The Muppets have made it to Hollywood, and we see a montage of the Electric Mayhem bus driving through town.
“As the bus passes by a number of the town’s more famous landmarks, images freeze frame and become fragments of a garish photo-montage postcard. The last image which completes the postcard is the movie studio which we saw in scene one of the film.”
They arrive at the “very plush, very elegant, art deco office” of studio exec Lew Lord. Unfortunately, to get to Lord, the Muppets have to get through his receptionist first…
Hi. I’m Kermit the Frog.
Oh dear me. And is that a pig with you… and a dog and a bear?
Well, you’ll have to leave. I’m terribly allergic to animals.
[ She sneezes violently. ]
Well, but you see I’m here for the frog auditions.
(sneezing) Am I starting to break out?
Listen, I read the ad. “Lew Lord announces auditions for talented frogs wishing to be rich and famous.” I just brought some friends along.
We cancelled the auditions. Where’s my Kleenex…?
[ The Muppets gasp. ]
(sneezing) In checking around we realized that there aren’t any talented frogs. So Mr Lord dropped thr project.
Oh no he didn’t.
[ Kermit turns and marches to Lew Lord’s door. The Muppets follow. The Receptionist is using eye drops and nose spray. ]
The Muppets enter Lord’s magnificent office, where they find the intimidating Lord sitting behind a massive desk. “There is an open window in the wall next to his desk. Through the window arches a rainbow, which meets the floor just by the side of the desk. In the rainbow sits a pot overflowing with gold.”
Kermit approaches: “Please, sir, I’m Kermit the Frog. We’ve… we’ve come to be rich and famous!” Lord studies the cowering Muppets for a moment, then buzzes the receptionist to prepare “the standard rich and famous contract” for Kermit and company. Then he gestures casually at the pot of gold, saying, “Oh… help yourself.”
The camera moves in to the pot of gold, which turns into the first shot of the final production number: “A joyful sparkling song about the wonders of show business. It touches on the “Rich and Famous” aspect, but also emphasizes the joys of performing, the fun of making people laugh. The number itself is very large. It is Busby Berkeley with puppets — thousands of puppets, or so it appears.
“The final shot of the film is a huge pullback in a tremendously large set, which continues to pull back from Hollywood, the US, Earth and back into space. As THE END comes up, we pull back to the screening room.”
Then Sweetums crashes through the screen, shouting, “Y’know, I just knew I’d catch up with you guys!” The Muppets all laugh and applaud.
EXT. MOVIE STUDIO — SUNSET. “Various shots of the Muppets congratulating each other and climbing into their cars. Over this we superimpose end credits and underscoring. The Muppets drive through the gate, waving to the Guard. Kermit is the last to pass on his bicycle. As the credits, the camera moves up and in on the “World Film Industries” sign, which was the first image of this film. But now instead of the Art Deco statue of a director holding a globe of the world, Kermit the Frog holds the globe and grins to camera.”
FADE OUT. THE END.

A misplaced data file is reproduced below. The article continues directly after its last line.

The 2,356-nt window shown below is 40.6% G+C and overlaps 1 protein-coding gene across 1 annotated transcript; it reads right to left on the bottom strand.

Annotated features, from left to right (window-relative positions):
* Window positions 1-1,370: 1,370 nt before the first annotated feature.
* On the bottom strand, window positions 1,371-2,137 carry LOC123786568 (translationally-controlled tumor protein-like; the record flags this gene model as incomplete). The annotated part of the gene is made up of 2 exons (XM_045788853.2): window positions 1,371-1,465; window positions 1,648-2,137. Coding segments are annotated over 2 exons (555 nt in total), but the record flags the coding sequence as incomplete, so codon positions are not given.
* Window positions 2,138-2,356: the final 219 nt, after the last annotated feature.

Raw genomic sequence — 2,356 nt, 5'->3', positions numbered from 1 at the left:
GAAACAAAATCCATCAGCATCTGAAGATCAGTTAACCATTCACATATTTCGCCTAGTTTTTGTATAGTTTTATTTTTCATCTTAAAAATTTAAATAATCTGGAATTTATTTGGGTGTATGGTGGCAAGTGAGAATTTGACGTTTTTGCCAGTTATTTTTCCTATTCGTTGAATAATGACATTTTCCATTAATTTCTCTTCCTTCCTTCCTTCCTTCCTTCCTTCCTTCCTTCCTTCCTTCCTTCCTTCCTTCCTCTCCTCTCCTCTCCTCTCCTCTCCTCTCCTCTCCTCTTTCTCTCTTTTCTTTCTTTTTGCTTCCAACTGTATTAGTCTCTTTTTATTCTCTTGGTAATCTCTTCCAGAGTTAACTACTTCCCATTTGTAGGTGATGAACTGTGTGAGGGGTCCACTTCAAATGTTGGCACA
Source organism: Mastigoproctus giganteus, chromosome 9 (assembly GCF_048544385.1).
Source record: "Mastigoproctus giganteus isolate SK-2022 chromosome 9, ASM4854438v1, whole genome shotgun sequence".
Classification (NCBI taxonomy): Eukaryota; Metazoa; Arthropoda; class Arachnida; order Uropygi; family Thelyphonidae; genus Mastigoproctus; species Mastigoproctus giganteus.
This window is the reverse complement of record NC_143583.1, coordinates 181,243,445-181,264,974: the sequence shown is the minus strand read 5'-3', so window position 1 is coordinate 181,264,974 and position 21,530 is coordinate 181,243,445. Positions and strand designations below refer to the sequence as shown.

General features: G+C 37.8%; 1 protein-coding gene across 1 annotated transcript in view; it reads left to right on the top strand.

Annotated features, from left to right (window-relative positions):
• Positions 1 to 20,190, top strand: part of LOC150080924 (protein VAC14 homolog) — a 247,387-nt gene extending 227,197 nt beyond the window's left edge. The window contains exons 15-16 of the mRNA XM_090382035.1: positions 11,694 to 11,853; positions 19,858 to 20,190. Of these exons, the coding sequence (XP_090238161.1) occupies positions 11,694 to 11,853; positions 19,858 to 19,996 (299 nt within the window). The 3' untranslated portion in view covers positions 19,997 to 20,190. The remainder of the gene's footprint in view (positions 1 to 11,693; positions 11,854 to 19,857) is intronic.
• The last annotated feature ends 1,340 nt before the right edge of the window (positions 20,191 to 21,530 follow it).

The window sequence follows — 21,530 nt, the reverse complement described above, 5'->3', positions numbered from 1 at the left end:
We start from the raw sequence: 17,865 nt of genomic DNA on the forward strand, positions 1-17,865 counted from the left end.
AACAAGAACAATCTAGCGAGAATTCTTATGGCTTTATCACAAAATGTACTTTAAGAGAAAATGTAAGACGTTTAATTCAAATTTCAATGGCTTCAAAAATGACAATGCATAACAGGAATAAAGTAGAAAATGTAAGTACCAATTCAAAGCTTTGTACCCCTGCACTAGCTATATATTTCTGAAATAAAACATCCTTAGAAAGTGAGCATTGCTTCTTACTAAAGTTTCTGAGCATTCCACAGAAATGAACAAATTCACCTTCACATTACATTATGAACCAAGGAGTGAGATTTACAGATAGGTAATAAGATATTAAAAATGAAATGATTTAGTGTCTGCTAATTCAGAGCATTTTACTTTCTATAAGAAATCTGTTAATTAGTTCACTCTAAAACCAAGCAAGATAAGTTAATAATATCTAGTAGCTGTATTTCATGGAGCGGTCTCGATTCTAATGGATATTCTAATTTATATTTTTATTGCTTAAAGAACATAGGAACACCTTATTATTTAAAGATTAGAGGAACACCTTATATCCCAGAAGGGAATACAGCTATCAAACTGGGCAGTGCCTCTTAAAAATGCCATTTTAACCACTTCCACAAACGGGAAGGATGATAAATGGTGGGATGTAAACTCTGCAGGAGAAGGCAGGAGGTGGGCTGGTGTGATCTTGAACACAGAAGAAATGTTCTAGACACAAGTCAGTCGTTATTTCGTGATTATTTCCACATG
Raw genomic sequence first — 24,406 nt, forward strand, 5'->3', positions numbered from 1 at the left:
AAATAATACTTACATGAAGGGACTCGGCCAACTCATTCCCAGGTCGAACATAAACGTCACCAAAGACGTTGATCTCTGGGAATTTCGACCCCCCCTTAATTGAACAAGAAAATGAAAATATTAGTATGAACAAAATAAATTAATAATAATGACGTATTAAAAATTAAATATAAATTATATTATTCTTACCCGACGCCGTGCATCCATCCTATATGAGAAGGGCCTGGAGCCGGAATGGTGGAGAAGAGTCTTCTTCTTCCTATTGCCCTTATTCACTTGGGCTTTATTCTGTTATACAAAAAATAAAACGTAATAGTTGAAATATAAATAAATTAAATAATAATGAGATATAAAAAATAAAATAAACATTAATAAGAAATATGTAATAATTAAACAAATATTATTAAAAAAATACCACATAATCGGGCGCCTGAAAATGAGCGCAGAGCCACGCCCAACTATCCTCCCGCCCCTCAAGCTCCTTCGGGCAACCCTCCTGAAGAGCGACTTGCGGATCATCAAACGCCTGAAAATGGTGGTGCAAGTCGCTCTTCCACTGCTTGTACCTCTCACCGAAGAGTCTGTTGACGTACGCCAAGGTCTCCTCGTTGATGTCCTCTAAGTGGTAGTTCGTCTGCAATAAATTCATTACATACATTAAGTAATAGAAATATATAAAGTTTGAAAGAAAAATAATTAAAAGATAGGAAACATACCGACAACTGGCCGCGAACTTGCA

So What’s the Difference?
Well, then Paul Williams goes and writes the songs, so that’s one thing. And there’s a bunch of minor differences in the Receptionist scene, which is a little more fleshed out.
But the main difference in this last section, as in the first part of the film, is that they’re obviously still wrestling with Kermit’s motivation. Is he interested in becoming “rich and famous” because he wants the money, or because he wants the opportunity to entertain people and make them happy?
Telling a story about making movies without mentioning money is kind of like telling a story about the Civil War without mentioning slavery; you could do it, but you’re missing something pretty important. So, to some degree, the “rich and famous” bit has to be there, or Hollywood would look like a big open-mic poetry night. But, at the same time, they don’t want to make the Muppets look greedy. So in the film, Kermit does say “we want to be rich and famous,” and Lord has the receptionist draw up “the standard rich and famous contract.” But they must have decided that the pot of gold takes things a bit too far.
I love this sentence in the description of what the final song should be like: “It touches on the ‘Rich and Famous’ aspect, but also emphasizes the joys of performing, the fun of making people laugh.” It’s like Juhl and Burns are struggling, even on the very last page, with the question of how much to acknowledge money and fame.
Ultimately, the “singing and dancing and making people happy” wins out, which brings us back to the beginning of the film again…
So, while we’re here, I’d like to suggest that if you haven’t watched The Muppet Movie for a while, go take another look at it. When I started this Anthology, I thought maybe it would make me sick of the movie, like looking at it in this much detail would ruin the illusion for me. But, to my surprise, I like the movie even more now. There’s lots of bits that I never really thought much about — the rhythm of the El Sleezo scene building to the bar fight, the manic vaudeville glee of throwing a huge custard pie at Hopper’s car, watching Charles Durning’s face as Mel Brooks almost literally chews the scenery…
A really, really great movie just gets better the closer you look at it. As a wise man once said, der flim is okey-dokey.
Chapter 1: The Swamp Years, Episode IV
Chapter 2: A Frog is Born
Chapter 3: Oh, Henry!
Chapter 4: Slow Night at the El Sleezo
Chapter 5: Movin’ Right Along
Chapter 6: Thunderously Loud
Chapter 7: Another Hopper Chase
Chapter 8: All’s War in Love and Fairs
Chapter 9: Swine Fever
Chapter 10: Counting Down
Chapter 11: The other “I have a dream” speech
Chapter 12: Over the Rainbow
by Danny Horn